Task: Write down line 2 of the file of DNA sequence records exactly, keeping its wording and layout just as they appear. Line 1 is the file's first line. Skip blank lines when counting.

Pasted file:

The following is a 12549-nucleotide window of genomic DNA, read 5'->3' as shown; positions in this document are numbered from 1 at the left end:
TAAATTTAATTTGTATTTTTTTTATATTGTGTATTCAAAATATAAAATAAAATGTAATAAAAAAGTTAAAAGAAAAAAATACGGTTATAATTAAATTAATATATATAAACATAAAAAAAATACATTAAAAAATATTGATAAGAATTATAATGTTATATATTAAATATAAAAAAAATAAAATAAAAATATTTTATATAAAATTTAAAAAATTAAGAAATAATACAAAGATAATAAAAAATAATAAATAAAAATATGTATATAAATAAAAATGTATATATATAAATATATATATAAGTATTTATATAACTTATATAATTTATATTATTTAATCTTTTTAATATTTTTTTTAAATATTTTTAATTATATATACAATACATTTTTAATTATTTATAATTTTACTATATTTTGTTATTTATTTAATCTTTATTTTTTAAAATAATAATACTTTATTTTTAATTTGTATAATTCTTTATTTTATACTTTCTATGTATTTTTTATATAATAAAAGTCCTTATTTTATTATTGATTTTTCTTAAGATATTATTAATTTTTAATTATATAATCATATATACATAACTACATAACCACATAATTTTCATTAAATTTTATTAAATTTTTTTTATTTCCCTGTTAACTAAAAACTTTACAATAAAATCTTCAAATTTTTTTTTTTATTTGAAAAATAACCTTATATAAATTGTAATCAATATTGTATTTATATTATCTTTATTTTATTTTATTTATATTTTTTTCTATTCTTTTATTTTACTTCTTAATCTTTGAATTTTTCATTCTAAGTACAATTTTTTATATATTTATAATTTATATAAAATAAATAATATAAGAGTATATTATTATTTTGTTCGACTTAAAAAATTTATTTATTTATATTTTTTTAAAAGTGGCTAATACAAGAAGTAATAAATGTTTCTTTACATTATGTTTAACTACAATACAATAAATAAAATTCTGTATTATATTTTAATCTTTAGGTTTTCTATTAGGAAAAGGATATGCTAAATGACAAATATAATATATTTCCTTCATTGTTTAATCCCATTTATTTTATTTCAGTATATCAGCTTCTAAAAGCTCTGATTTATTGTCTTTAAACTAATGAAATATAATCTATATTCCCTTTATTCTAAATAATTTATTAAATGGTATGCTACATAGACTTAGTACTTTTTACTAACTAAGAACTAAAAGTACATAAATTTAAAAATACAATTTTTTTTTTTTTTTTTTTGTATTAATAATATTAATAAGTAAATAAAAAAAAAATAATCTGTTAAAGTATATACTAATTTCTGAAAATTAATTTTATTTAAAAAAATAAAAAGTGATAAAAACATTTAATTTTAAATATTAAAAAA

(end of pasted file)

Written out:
TAAATTTAATTTGTATTTTTTTTATATTGTGTATTCAAAATATAAAATAAAATGTAATAAAAAAGTTAAAAGAAAAAAATACGGTTATAATTAAATTAATATATATAAACATAAAAAAAATACATTAAAAAATATTGATAAGAATTATAATGTTATATATTAAATATAAAAAAAATAAAATAAAAATATTTTATATAAAATTTAAAAAATTAAGAAATAATACAAAGATAATAAAAAATAATAAATAAAAATATGTATATAAATAAAAATGTATATATATAAATATATATATAAGTATTTATATAACTTATATAATTTATATTATTTAATCTTTTTAATATTTTTTTTAAATATTTTTAATTATATATACAATACATTTTTAATTATTTATAATTTTACTATATTTTGTTATTTATTTAATCTTTATTTTTTAAAATAATAATACTTTATTTTTAATTTGTATAATTCTTTATTTTATACTTTCTATGTATTTTTTATATAATAAAAGTCCTTATTTTATTATTGATTTTTCTTAAGATATTATTAATTTTTAATTATATAATCATATATACATAACTACATAACCACATAATTTTCATTAAATTTTATTAAATTTTTTTTATTTCCCTGTTAACTAAAAACTTTACAATAAAATCTTCAAATTTTTTTTTTTATTTGAAAAATAACCTTATATAAATTGTAATCAATATTGTATTTATATTATCTTTATTTTATTTTATTTATATTTTTTTCTATTCTTTTATTTTACTTCTTAATCTTTGAATTTTTCATTCTAAGTACAATTTTTTATATATTTATAATTTATATAAAATAAATAATATAAGAGTATATTATTATTTTGTTCGACTTAAAAAATTTATTTATTTATATTTTTTTAAAAGTGGCTAATACAAGAAGTAATAAATGTTTCTTTACATTATGTTTAACTACAATACAATAAATAAAATTCTGTATTATATTTTAATCTTTAGGTTTTCTATTAGGAAAAGGATATGCTAAATGACAAATATAATATATTTCCTTCATTGTTTAATCCCATTTATTTTATTTCAGTATATCAGCTTCTAAAAGCTCTGATTTATTGTCTTTAAACTAATGAAATATAATCTATATTCCCTTTATTCTAAATAATTTATTAAATGGTATGCTACATAGACTTAGTACTTTTTACTAACTAAGAACTAAAAGTACATAAATTTAAAAATACAATTTTTTTTTTTTTTTTTTTGTATTAATAATATTAATAAGTAAATAAAAAAAAAATAATCTGTTAAAGTATATACTAATTTCTGAAAATTAATTTTATTTAAAAAAATAAAAAGTGATAAAAACATTTAATTTTAAATATTAAAAAA